9th Feb 2023

EU Parliament interpreters stage strike

  • Interpreters at the EU parliament will still work on site (Photo: European Parliament)
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In-house interpreters at the European Parliament have gone on strike, citing health issues and long working hours.

They will still interpret on site. But they will no longer interpret people who dial in from a remote connection.

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In a statement, the International Association of Conference Interpreters (AIIC), says the remote dial-ins have resulted in highly degraded sound.

The past two years have seen some European lawmakers dialling in from their cars, with poor internet connection and bad equipment.

The two combined are said to remove frequencies, which then exerts excessive acoustic pressure on the cochlea, a spiral-shaped bone of the inner ear essential to hearing.

The sound is rendered even worse through compressions via algorithms.

EUobserver understands 100 out of some 250 staff interpreters have since reported auditory health problems to the European Parliament medical services.

And an internal email from an interpreter delegation at the European Parliament notes that problems started to emerge in February 2021.

They say 63.5 percent of all staff interpreters were already experiencing hearing disorders at the time.

Their strike was scheduled to kick off on Monday (27 June) but was postponed by a day to negotiate with the parliament's leadership.

However, the European Parliament outsourced interpretation to another service provider on Monday. The new hires covered a session at a European parliament committee foreign affairs committee (Afet).

Frédéric Girard, one of the representatives of EU accredited freelance interpreters at the International Association of Conference Interpreters, described the outsourcing as social dumping.

"Interpreters are appalled by the decision of the European Parliament administration to outsource Monday's Afet," he said.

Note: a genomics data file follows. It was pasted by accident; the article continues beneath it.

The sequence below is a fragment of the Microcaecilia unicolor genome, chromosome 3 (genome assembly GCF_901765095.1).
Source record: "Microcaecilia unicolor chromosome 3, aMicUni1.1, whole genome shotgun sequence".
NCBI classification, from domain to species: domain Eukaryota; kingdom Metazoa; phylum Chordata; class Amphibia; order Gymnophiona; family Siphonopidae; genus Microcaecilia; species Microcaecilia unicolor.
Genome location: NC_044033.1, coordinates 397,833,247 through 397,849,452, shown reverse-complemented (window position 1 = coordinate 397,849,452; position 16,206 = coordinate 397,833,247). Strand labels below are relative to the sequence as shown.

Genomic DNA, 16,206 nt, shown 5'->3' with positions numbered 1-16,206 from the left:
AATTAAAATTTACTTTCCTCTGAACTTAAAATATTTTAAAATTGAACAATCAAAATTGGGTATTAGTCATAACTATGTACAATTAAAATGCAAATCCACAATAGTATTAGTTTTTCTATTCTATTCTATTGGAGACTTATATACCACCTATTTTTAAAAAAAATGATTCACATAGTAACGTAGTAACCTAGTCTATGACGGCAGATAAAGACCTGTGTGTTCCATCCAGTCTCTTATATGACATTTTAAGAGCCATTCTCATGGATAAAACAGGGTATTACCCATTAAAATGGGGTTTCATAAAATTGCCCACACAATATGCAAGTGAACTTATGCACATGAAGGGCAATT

The move has only heightened tensions between the interpreters and the parliament's administration because it is seen as an effort to undermine the strike.

The press services for the parliament said the outsourcing was an exceptional and rare measure.

"It has already happened in the past for this kind of conference services," it said, in an emailed statement.

They noted that interpreters are back to working three per booth, all in the meeting room and that regular interpreter working conditions apply.

The parliament had also earlier this month decided to continue to use remote sessions in certain meetings, they said.


Staff interpreters at the European Parliament use a so-called Interactio platform, first deployed in March of 2020.

The aim was to accommodate Covid-19 restrictions so that the European Parliament could continue to function.

Interactio apparently does not comply with international standards governing meetings with interpretation.

The European Parliament's DG for Logistics and Interpretation for Conferences or DG Link had reduced hours spent in the Interactio booths given the poor quality.

But when Covid-19 restrictions were later lifted on 13 June, the remote connections remained in place and the hours of work increased.

European parliament president Roberta Metsola has also chimed in.

On Sunday (26 June), she sent an email to staff interpreters, with trade unions Union Syndicale Luxembourg and U4U in copy.

The email, seen by EUobserver, says the parliament will continue to allow MEPs "to intervene remotely under specific circumstances."

But she also noted that the parliament is willing to work to find a solution to the problem.

"The social dialogue, of which I am the guarantor, has now started," she said.

That overture has since soured given Monday's outsourcing of interpreters.

Union Syndicale Luxembourg, in a response to Metsola, said the outside hires are a breach to the right of collective bargaining.

They also noted they are not accredited to the European Parliament, posing possible questions on quality.


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